By the time ZHA added curvy stacks to the genre, there were already new buildings that were horizontal stacks [the new landscraper?!] or a bit of both.
We’re now working our way through the variants.
[The semester after the New Inhumanism post, I amused myself riffing on post-and-lintel construction in the style of OMA.]
There’s not all that many ways buildings can be made strange. The persistence of building stacks is testament to the eternal architect challenge to deny the intrinsic sense of column and slab construction but within budgetary constraints. This game has two levels: the higher one has the larger budgets and sheer unlikeliness of cantilver is presented as – and obediently taken to be – an indicator of design excellence.
Even if the other level achieves everything with budgets less stellar, the dogged pursuit of maximum cantilever to budget ratio is still presented and accepted as an indicator of design effort. As long as images such as these next flood the internet, stacked buildings will live on as a student trope and not just another item in an architect’s bag of tricks.
Municipalities like stacked buildings, or at least allow themselves to be convinced the device breaks down the mass of a building that is most likely to be significantly larger than anything around it. The power of this narrative as an indicator of design effort shouldn’t be underestimated because it gives stakeholders and non-stakeholders alike a means of comprehending and, if need be, defending the building. Big money is at stake.
[c.f. Moneymaking Machines #4: 2 World Trade Center (a.k.a. 14% MORE BIG!!)]
What we have then, is another way of making buildings not appear as big as they are. Existentially speaking, this is a denial of facticity, as is choosing to represent a number of tenants or functions that may not correspond with its reality, or implying a sequence of construction/assemblage that didn’t happen. These all indicate an absence of authenticity. [c.f. Existential Architecture: Being There] This is no surprise.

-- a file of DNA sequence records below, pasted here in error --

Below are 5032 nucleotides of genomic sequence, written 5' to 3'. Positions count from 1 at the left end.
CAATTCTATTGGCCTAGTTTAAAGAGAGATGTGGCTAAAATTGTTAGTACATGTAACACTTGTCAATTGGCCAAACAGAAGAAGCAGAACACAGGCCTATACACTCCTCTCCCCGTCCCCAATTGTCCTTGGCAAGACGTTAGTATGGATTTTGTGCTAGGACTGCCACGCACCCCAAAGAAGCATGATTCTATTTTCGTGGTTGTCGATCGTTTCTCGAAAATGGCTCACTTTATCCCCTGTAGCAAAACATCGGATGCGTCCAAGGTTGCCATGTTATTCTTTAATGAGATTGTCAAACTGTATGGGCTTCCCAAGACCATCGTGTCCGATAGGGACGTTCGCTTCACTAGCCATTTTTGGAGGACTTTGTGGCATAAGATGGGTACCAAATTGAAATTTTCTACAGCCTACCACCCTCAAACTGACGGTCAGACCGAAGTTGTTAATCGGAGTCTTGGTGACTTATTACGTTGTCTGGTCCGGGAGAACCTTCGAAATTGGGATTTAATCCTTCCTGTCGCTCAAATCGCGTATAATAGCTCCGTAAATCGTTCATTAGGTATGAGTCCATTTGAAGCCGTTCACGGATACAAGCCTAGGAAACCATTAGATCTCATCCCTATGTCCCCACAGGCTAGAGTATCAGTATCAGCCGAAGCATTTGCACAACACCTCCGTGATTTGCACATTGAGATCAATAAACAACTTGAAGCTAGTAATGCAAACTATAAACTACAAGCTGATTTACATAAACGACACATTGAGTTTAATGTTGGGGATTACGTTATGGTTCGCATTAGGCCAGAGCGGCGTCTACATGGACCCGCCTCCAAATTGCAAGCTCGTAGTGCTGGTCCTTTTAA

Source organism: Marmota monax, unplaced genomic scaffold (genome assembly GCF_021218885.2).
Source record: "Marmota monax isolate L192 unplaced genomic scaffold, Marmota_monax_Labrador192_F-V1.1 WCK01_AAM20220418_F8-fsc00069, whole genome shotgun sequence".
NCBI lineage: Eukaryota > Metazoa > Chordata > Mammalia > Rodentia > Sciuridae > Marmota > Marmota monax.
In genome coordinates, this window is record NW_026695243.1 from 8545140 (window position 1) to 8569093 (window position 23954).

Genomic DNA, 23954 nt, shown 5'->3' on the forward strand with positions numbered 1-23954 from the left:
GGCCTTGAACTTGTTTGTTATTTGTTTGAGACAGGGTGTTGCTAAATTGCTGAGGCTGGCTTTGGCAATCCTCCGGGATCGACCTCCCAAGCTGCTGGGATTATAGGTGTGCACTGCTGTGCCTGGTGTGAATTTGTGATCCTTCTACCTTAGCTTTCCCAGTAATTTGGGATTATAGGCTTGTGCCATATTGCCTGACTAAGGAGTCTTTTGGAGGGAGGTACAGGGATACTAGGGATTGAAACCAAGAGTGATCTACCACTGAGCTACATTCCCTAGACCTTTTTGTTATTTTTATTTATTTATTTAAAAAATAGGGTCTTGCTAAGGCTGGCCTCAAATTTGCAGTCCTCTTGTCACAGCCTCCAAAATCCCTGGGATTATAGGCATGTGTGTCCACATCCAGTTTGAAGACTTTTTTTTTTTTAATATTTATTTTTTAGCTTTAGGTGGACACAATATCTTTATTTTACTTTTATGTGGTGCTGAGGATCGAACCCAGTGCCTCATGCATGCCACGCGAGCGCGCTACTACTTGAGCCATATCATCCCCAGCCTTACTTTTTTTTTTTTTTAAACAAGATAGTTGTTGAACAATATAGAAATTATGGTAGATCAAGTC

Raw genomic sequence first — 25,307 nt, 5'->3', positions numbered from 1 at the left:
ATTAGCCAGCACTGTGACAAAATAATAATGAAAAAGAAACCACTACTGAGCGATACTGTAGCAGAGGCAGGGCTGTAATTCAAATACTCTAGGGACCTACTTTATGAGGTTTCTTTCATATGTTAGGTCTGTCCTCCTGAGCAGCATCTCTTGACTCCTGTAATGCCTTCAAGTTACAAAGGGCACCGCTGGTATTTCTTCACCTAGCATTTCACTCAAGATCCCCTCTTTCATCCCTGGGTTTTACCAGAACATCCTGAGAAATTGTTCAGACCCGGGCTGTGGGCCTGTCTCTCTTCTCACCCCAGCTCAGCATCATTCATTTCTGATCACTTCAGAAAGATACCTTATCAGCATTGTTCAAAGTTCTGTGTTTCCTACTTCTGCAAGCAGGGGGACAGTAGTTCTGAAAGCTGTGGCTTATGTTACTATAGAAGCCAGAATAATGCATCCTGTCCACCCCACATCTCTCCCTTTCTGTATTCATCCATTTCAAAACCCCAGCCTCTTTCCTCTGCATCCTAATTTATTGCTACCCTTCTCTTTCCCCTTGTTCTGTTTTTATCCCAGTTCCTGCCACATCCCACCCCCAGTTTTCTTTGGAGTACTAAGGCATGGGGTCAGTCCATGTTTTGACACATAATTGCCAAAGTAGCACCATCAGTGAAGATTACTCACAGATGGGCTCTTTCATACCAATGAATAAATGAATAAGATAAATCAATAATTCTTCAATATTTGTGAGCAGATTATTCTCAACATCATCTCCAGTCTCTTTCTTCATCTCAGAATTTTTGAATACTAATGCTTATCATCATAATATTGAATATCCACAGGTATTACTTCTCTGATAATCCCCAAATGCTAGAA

In the nineties, breaking down the mass would have been spoken or written with quotation marks around it to show the writer wanted to convey the meaning of creating the appearance of a smaller apparent mass. This wouldn’t happen now. Post Modernism cared more about the representation of something than its reality and, although the style may have gone the way of tall food, its lasting damage was to make us comfortable using language formerly used to describe reality, to describe representations of it. This is not ending well.
In the meantime, the artful composition and the objet d’art are our currently prefered ways of making breakfast and dessert look different. The former is faux-architectural and the latter faux-natural – which makes it faux-architectural as well.
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Searching for images of tall food wasn’t easy but this one caught my eye. Hats off to Mattia Salvia over on VICE, who decided to cook some of the recipes from Marinetti’s 1932 Futurist Cookbook (reissued in 2014 as a Penguin Modern Classic.) Making food look like buildings predates making buildings look like food by more than half a century.
Salvador Dalí had his own take on tall food as artistic statement.
Although it still needs curating and the weight of an accompanying manifesto, the Misfits’ Cookbook is a collection of nineties’ recipes labouriously compiled circa 1995 in Word on a Powerbook 140. It has no photographs but, even just glancing through the section for poultry, Chicken stew with white wine (p15) is a stunning dish in the old-school French style. Chicken in lime, ginger and soy sauce (p20) is delicious and quick. Chicken Pascal (p23) is a recipe that arrived in Tokyo from Paris and should really be named in honour of Pascal’s girlfriend’s Moroccan grandmother. Duck with Campari and orange (p20) was mentioned in Donna Tartt’s 1992 novel, The Secret History. I immediately imagined how wonderful it would but never made it. The sweet & sour sauce (p50) I still make occasionally.
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This next photograph appeared in a May 11 Guardian article. Yuk hwae is, starting from the bottom, cucumber, raw beef, Asian pear, and egg yolk. The two colours of sesame seeds never went away.